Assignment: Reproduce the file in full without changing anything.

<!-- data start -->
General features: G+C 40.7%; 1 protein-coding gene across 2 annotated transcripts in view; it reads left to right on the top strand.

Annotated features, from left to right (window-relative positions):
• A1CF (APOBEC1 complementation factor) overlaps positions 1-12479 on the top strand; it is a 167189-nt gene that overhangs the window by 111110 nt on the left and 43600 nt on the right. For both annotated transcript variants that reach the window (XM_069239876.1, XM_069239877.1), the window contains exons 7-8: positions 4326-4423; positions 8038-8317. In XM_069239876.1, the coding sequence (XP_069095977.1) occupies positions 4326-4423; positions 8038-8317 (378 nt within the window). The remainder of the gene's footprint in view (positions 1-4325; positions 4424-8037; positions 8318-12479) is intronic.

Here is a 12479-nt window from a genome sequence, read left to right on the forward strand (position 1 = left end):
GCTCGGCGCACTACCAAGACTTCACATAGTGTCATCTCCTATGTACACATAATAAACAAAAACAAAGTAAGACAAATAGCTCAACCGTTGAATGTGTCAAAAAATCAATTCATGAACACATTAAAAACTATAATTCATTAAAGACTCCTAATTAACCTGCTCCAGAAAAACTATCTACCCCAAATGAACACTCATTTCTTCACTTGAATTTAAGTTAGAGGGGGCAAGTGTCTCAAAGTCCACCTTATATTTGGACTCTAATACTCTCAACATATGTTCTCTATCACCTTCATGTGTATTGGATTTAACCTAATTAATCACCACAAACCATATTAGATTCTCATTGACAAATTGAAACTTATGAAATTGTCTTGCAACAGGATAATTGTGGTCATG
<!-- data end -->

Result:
General features: G+C 40.7%; 1 protein-coding gene across 2 annotated transcripts in view; it reads left to right on the top strand.

Annotated features, from left to right (window-relative positions):
• A1CF (APOBEC1 complementation factor) overlaps positions 1-12479 on the top strand; it is a 167189-nt gene that overhangs the window by 111110 nt on the left and 43600 nt on the right. For both annotated transcript variants that reach the window (XM_069239876.1, XM_069239877.1), the window contains exons 7-8: positions 4326-4423; positions 8038-8317. In XM_069239876.1, the coding sequence (XP_069095977.1) occupies positions 4326-4423; positions 8038-8317 (378 nt within the window). The remainder of the gene's footprint in view (positions 1-4325; positions 4424-8037; positions 8318-12479) is intronic.

Here is a 12479-nt window from a genome sequence, read left to right on the forward strand (position 1 = left end):
GCTCGGCGCACTACCAAGACTTCACATAGTGTCATCTCCTATGTACACATAATAAACAAAAACAAAGTAAGACAAATAGCTCAACCGTTGAATGTGTCAAAAAATCAATTCATGAACACATTAAAAACTATAATTCATTAAAGACTCCTAATTAACCTGCTCCAGAAAAACTATCTACCCCAAATGAACACTCATTTCTTCACTTGAATTTAAGTTAGAGGGGGCAAGTGTCTCAAAGTCCACCTTATATTTGGACTCTAATACTCTCAACATATGTTCTCTATCACCTTCATGTGTATTGGATTTAACCTAATTAATCACCACAAACCATATTAGATTCTCATTGACAAATTGAAACTTATGAAATTGTCTTGCAACAGGATAATTGTGGTCATG